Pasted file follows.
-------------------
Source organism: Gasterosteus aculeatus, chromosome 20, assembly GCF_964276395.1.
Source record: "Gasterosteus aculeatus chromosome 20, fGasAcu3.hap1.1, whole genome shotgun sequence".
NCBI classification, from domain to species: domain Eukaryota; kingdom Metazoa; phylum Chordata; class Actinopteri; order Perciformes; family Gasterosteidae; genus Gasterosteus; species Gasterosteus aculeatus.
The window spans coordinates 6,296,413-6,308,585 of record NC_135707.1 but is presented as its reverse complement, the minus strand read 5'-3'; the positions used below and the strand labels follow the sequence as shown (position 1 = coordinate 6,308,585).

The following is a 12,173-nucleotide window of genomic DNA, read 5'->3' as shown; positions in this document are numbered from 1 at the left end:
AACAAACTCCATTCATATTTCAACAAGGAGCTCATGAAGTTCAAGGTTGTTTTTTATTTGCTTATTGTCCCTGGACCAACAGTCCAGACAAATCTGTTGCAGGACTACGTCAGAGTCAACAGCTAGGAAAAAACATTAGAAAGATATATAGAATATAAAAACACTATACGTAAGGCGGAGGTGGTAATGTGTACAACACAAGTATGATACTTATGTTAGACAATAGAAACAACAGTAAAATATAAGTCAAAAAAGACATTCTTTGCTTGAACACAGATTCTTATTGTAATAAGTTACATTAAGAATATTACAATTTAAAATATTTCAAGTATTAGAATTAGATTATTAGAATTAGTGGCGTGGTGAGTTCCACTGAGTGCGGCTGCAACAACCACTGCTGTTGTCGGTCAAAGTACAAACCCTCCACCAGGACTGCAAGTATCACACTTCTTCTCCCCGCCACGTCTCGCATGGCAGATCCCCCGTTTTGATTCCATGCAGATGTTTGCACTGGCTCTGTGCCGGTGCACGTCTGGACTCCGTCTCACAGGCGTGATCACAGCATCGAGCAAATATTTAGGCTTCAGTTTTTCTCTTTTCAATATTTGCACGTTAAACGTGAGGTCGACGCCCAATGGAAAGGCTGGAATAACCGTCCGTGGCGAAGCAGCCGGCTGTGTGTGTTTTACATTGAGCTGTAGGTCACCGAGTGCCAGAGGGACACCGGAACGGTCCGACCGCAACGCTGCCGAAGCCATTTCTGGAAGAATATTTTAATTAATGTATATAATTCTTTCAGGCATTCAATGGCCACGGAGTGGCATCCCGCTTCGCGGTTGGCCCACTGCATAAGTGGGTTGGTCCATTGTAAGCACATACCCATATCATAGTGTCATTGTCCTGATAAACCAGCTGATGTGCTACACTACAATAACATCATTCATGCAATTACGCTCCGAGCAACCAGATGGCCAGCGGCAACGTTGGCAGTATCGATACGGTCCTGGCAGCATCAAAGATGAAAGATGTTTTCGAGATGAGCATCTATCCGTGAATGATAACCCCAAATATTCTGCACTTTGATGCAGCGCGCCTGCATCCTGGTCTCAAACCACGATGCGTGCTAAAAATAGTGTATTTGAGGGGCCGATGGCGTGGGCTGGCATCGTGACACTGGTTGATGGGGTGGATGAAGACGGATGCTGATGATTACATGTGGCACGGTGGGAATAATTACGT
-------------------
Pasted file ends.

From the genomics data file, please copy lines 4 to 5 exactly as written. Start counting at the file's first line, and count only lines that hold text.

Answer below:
The window spans coordinates 6,296,413-6,308,585 of record NC_135707.1 but is presented as its reverse complement, the minus strand read 5'-3'; the positions used below and the strand labels follow the sequence as shown (position 1 = coordinate 6,308,585).

The following is a 12,173-nucleotide window of genomic DNA, read 5'->3' as shown; positions in this document are numbered from 1 at the left end: